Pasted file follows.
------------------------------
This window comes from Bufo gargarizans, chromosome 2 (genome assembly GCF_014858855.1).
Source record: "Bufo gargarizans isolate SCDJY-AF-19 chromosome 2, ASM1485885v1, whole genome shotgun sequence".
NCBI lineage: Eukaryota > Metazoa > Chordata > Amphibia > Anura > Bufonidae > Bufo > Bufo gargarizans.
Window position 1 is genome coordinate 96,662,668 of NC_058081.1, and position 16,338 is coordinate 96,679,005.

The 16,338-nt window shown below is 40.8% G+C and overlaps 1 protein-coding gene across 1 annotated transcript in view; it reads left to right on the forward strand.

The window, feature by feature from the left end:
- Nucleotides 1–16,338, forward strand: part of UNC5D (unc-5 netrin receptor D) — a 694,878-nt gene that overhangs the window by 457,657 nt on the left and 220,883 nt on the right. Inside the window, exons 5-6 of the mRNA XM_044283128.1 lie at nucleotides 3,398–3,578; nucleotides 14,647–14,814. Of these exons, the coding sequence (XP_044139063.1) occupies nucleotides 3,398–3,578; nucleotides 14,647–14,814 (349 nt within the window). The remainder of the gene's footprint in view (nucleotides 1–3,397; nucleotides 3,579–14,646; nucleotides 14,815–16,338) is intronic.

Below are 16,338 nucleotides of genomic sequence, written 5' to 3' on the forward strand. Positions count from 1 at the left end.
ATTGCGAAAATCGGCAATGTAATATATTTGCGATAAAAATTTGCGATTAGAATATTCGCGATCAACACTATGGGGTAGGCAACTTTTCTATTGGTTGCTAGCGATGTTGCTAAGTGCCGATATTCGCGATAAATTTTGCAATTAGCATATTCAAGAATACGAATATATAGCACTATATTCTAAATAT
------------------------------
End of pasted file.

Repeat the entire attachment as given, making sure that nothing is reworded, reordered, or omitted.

This window comes from Bufo gargarizans, chromosome 2 (genome assembly GCF_014858855.1).
Source record: "Bufo gargarizans isolate SCDJY-AF-19 chromosome 2, ASM1485885v1, whole genome shotgun sequence".
NCBI lineage: Eukaryota > Metazoa > Chordata > Amphibia > Anura > Bufonidae > Bufo > Bufo gargarizans.
Window position 1 is genome coordinate 96,662,668 of NC_058081.1, and position 16,338 is coordinate 96,679,005.

The 16,338-nt window shown below is 40.8% G+C and overlaps 1 protein-coding gene across 1 annotated transcript in view; it reads left to right on the forward strand.

The window, feature by feature from the left end:
- Nucleotides 1–16,338, forward strand: part of UNC5D (unc-5 netrin receptor D) — a 694,878-nt gene that overhangs the window by 457,657 nt on the left and 220,883 nt on the right. Inside the window, exons 5-6 of the mRNA XM_044283128.1 lie at nucleotides 3,398–3,578; nucleotides 14,647–14,814. Of these exons, the coding sequence (XP_044139063.1) occupies nucleotides 3,398–3,578; nucleotides 14,647–14,814 (349 nt within the window). The remainder of the gene's footprint in view (nucleotides 1–3,397; nucleotides 3,579–14,646; nucleotides 14,815–16,338) is intronic.

Below are 16,338 nucleotides of genomic sequence, written 5' to 3' on the forward strand. Positions count from 1 at the left end.
ATTGCGAAAATCGGCAATGTAATATATTTGCGATAAAAATTTGCGATTAGAATATTCGCGATCAACACTATGGGGTAGGCAACTTTTCTATTGGTTGCTAGCGATGTTGCTAAGTGCCGATATTCGCGATAAATTTTGCAATTAGCATATTCAAGAATACGAATATATAGCACTATATTCTAAATAT